just like with photography, making technical choices and capturing moments isn't enough. what you choose to keep, discard, and emphasize is the final step. if he were to continue on his own recordings (as he does with 4th sign of the apocalypse), he'd probably use what i throw away. several times that's actually happened if he's been in the room as i edit his performances. he'll ask for the clicks, bumps, and stray artifacts to be saved for him. his is the realm of the discarded, the forgotten, the ignored.
what i look for are the peak moments, when he reaches the heights of whatever other realm he's channeling. he gets to those places easier, and edits himself more appropriately onstage. in the studio however, every option, every random impulse, is tried and acted upon. meanwhile, i record it all with a barely-suppressed grin on my face.
my muse wakes me at times somewhere between too late and too early. it interrupts conversations. it makes me hum strange melodies to my voicemail. it gives me a vacant look while walking down the street. it has ruined my life. it has made my life worth living.
it even has fights with itself. one idea can barely be finished or even started before another comes along to challenge the first for my attention.
i try to focus, but it glamors me, tarnishing the skin of the creations it deems unworthy. what was once a work of great promise becomes yesterday's dirty laundry. i'm faced with the choice of choosing to toil away at cleaning it, or turning my gaze to the shiny new object. both approaches have their pitfalls.
one theory is that if something gestates too long, it loses its immediacy and life. that can be countered with the idea that if something doesn't die, it has more potential longevity. i tend to gravitate toward the latter concept.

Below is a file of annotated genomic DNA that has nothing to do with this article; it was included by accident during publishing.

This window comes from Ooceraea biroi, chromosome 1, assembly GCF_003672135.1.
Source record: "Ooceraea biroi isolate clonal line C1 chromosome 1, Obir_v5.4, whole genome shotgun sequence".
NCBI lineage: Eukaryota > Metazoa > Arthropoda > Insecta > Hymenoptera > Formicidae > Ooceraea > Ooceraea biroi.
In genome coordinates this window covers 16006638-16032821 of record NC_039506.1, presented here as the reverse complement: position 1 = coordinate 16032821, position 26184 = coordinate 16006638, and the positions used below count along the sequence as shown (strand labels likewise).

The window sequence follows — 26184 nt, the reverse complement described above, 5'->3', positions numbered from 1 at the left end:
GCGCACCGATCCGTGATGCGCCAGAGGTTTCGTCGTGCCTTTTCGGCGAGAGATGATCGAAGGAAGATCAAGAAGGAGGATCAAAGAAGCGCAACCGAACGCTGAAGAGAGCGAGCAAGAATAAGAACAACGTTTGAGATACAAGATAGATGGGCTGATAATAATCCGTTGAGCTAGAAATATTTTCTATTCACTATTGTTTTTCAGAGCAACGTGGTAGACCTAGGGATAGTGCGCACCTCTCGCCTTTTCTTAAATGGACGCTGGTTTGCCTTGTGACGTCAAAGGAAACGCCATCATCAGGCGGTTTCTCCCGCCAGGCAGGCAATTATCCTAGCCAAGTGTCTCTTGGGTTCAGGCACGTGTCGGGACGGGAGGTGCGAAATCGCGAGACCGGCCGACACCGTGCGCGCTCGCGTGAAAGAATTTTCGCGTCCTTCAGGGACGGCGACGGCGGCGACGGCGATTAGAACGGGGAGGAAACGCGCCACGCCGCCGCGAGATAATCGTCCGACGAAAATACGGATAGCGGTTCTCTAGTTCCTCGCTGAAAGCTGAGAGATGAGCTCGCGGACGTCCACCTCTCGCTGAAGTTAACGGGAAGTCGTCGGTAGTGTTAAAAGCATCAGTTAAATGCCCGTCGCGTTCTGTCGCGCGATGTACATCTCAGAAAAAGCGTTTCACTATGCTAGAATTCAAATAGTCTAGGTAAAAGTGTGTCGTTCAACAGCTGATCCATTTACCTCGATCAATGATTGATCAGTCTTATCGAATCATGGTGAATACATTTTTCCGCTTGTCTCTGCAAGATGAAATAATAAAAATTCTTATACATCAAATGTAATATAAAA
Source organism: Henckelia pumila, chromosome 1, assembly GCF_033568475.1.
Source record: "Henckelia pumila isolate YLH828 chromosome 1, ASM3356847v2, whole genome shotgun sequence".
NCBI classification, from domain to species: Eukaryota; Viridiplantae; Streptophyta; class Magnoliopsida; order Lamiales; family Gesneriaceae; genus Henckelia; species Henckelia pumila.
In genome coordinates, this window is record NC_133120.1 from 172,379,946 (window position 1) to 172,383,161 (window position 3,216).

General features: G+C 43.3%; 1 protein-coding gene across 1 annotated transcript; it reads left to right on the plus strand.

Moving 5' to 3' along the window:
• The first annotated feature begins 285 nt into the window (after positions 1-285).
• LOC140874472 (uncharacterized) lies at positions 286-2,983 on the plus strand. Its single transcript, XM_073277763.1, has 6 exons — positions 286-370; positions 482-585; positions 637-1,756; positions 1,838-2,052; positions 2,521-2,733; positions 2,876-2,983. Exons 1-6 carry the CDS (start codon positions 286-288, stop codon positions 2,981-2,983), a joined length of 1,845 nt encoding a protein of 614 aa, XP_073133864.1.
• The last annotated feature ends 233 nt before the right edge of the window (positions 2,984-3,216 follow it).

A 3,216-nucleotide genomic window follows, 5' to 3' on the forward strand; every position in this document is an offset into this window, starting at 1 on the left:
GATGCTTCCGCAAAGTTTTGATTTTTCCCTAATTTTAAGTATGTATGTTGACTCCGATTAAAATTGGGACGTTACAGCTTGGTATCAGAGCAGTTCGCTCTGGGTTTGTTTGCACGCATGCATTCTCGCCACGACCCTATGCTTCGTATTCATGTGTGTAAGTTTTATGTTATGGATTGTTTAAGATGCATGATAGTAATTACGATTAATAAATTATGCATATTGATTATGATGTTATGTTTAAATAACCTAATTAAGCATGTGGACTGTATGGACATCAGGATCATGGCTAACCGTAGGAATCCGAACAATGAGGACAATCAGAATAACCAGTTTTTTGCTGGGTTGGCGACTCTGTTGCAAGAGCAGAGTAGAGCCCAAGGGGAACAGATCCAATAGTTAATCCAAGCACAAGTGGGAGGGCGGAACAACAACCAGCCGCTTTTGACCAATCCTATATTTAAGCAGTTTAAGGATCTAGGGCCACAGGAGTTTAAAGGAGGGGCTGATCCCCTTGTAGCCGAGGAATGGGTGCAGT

another side effect of the muse delaying completion of the music is, the longer it takes, the more angry i become. which means i'm less likely to feel like crooning sweet melodies in my head voice. this ends up skewing the muse of course.
fortunately, the muse can make a quick turnaround. what was once out of favor will suddenly be attractive again due to a change of instrument in my head. when that happens, it's best to give in and act on its impulses. before they change again.
if a recording of a tree falling in a forest is out of phase, will anyone hear it?
i spend a lot of time fixing things i perceive as problems. the more i learn about why some recordings sound better than others, the more problems i discover. however, with bryin's help, i'm also able to solve or work around them, which makes the music better.
if we had an engineer working with us, we could just point out our concerns and they'd be fixed. or they might not even be a problem in the first place, because we'd have been stopped from causing one in the throes of creativity. unfortunately that's not the case. so we make a lot of interim mixes of songs to listen to on different systems and decide what needs to be added, subtracted, or modified.
i'm gratified that anyone wants to listen to our music. it's not for everyone. this is not being elitist, but realistic about the appeal of the types of sounds we make and the emotions and subject matter we deal with. having said that, ultimately we make music to satisfy ourselves. we have something inside us that drives us to create, to say what we want to say. this isn't driven by trends, marketing, sales, or focus groups. it's driven by the desire to hear something that doesn't exist until we bring it into this world.